Arrowhead Blue (Glaucopsyche piasus) (Boisduval, 1852)

Diagnosis: The male upperside is bright blue with wide, dark borders diffusing into the blue, and checkered black and white fringes. The female is duller in colour. The underside is pale grey, with a median row of black spots and a row of grey chevrons near the margin on both wings. There is a row of white "arrowheads" pointing inward, between the row of black spots and the row of grey chevrons on the hindwing. Wingspan: 25 to 32 mm.

Subspecies: There are several subspecies described, of which two are found in Canada: subspecies daunia occurs in Alberta and Saskatchewan and is darker blue above than subspecies toxeuma,which is found in southern British Columbia.

Range: Glaucopsyche piasus flies in the western U.S., reaching Canada only in southwestern Saskatchewan, southern Alberta, and the southern interior of British Columbia, as far north as Pavilion Mountain.


Specimen collection data


Similar Species: The Silvery Blue (G. lygdamus) lacks the second row of underside spots; both it and the Greenish Blue (Plebejus saepiolus) lack the white arrowheads. [compare images]

Early Stages: Eggs are laid singly on buds, leaves, and stems of the foodplants, and the larvae eat all parts of the plant. They vary in colour from yellow-brown to various shades of green, with reddish or pale dorsal lines and oblique stripes; they hibernate as pupae. Foodplants are various species of shrubby and herbaceous Fabaceae, especially lupines (Lupinus spp.).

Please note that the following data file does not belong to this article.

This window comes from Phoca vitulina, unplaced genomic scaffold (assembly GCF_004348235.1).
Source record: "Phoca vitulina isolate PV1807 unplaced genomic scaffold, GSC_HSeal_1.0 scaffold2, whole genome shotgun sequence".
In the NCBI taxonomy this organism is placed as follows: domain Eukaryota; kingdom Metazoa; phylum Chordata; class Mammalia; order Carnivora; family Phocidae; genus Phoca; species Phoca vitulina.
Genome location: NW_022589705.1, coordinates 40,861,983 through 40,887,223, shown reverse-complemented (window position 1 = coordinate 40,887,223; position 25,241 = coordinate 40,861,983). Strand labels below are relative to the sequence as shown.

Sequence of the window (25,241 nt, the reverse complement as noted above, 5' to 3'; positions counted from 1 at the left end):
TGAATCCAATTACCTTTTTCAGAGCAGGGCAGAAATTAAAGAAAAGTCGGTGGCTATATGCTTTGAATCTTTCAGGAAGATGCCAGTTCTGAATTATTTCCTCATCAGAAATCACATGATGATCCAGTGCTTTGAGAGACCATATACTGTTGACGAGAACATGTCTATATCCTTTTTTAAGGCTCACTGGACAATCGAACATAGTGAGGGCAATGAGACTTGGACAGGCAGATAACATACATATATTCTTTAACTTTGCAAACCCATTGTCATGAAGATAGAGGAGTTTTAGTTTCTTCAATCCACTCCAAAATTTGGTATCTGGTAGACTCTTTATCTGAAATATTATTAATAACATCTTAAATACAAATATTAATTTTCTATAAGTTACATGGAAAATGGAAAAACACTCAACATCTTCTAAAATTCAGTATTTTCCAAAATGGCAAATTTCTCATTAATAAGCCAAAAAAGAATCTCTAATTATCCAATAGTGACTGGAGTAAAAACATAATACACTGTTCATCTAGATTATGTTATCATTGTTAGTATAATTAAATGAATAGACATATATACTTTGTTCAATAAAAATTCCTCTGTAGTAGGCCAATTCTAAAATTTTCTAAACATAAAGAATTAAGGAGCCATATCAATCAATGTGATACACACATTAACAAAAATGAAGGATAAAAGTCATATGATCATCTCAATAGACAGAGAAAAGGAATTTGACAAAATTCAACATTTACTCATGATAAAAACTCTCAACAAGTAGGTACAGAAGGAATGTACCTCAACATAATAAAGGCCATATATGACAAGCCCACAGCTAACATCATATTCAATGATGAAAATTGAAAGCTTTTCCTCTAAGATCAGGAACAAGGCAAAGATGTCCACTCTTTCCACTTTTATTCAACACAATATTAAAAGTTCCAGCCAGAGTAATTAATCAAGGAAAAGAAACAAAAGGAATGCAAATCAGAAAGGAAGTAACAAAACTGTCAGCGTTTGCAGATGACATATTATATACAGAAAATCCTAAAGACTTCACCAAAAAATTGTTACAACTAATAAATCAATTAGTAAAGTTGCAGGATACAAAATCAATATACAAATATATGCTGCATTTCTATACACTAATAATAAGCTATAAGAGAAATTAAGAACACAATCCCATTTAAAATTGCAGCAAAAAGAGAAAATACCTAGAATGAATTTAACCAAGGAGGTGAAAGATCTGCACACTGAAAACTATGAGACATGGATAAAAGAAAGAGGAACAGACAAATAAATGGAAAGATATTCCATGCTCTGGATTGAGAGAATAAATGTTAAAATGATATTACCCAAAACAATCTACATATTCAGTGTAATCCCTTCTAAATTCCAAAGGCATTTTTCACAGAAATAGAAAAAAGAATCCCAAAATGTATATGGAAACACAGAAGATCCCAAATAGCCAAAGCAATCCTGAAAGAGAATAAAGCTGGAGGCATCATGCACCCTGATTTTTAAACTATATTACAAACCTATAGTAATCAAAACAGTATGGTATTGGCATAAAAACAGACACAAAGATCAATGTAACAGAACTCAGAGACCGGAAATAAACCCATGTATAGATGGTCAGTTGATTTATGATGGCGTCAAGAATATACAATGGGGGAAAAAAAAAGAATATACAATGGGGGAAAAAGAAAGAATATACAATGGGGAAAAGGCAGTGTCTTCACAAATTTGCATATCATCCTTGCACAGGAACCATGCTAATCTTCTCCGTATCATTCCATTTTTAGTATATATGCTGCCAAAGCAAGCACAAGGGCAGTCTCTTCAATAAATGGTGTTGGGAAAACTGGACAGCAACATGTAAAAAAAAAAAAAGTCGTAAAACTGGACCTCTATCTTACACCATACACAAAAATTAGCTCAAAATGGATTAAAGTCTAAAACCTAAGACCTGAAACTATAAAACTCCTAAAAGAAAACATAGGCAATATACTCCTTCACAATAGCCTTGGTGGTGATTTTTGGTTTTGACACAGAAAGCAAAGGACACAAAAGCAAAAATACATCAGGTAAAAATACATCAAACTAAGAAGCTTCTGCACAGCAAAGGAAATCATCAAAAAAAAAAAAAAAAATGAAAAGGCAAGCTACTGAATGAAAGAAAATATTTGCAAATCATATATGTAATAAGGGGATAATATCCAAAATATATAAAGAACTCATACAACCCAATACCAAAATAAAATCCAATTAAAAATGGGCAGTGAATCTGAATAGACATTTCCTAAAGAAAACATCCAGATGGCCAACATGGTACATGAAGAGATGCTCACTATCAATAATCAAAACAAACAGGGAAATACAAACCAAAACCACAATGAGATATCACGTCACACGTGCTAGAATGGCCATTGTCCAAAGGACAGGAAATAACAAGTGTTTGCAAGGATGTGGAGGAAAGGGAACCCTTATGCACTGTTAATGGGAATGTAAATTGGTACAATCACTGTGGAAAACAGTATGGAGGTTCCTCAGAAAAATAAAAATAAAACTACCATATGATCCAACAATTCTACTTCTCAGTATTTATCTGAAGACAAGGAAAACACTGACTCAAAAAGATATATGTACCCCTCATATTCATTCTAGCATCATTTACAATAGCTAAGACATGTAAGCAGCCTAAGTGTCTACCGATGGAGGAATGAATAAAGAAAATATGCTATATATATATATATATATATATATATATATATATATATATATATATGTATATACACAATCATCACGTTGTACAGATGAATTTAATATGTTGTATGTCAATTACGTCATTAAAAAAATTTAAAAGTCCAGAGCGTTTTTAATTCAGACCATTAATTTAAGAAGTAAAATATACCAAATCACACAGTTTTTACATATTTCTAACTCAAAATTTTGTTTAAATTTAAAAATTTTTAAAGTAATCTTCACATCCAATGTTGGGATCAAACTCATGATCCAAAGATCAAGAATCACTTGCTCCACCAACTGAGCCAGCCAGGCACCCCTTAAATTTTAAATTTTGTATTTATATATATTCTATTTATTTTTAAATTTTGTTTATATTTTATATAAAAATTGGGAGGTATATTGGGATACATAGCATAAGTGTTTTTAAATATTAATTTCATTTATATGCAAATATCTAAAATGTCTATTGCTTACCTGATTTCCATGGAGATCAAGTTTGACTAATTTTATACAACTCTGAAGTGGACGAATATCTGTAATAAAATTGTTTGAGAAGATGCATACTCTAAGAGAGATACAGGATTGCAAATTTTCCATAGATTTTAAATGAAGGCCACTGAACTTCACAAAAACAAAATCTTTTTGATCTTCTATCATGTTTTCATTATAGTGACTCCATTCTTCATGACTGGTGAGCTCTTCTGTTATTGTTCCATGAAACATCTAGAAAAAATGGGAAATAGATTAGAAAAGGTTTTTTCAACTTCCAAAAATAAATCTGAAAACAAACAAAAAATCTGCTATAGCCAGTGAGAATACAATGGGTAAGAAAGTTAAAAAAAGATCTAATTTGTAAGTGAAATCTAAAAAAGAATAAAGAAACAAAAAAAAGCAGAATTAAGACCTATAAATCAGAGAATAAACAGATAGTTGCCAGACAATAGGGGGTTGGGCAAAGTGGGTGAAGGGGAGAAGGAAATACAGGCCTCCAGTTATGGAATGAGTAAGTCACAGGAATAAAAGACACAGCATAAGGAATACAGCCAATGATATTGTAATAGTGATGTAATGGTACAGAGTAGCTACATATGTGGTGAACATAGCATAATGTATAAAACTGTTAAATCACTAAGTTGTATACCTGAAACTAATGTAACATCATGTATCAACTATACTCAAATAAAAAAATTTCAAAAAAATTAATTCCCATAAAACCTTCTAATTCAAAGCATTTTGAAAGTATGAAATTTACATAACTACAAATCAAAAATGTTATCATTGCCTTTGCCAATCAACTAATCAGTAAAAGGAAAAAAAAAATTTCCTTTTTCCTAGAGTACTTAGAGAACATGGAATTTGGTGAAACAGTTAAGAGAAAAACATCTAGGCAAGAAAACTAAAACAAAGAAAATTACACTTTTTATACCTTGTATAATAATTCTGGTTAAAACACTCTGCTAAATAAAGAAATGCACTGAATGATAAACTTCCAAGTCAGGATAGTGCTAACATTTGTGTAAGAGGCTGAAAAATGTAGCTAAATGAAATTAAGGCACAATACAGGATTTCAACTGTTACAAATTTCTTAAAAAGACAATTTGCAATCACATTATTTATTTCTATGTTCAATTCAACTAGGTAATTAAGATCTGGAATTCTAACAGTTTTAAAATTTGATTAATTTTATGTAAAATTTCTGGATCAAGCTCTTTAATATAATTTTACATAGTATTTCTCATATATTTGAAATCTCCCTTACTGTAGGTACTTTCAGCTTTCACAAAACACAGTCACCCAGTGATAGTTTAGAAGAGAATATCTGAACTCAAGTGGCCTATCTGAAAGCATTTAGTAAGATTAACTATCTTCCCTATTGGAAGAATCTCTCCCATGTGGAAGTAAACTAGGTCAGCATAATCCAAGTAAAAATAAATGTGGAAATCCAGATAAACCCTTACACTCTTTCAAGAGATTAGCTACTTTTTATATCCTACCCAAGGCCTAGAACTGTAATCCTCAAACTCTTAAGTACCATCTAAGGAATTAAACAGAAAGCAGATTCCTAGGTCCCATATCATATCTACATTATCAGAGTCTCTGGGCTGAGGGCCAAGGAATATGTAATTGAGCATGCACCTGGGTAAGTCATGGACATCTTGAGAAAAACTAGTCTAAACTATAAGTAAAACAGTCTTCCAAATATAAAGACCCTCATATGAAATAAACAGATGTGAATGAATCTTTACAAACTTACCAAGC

Abundance: The Arrowhead Blue is locally common, although it is often absent from seemingly suitable areas where the foodplant is abundant.

Flight Season: Adults fly from late May to early July; there is one generation per year.

Habits: The preferred habitat of the Arrowhead Blue is prairie, open woodland, and woodland edgesand trails. The only known Saskatchewan colony is on the prairie at the foot of the hillside bordering Belanger Creek on the south side of the Cypress Hills.

© 2002. This material is reproduced with permission from The Butterflies of Canada by Ross A. Layberry, Peter W. Hall, and J. Donald Lafontaine. University of Toronto Press; 1998. Specimen photos courtesy of John T. Fowler.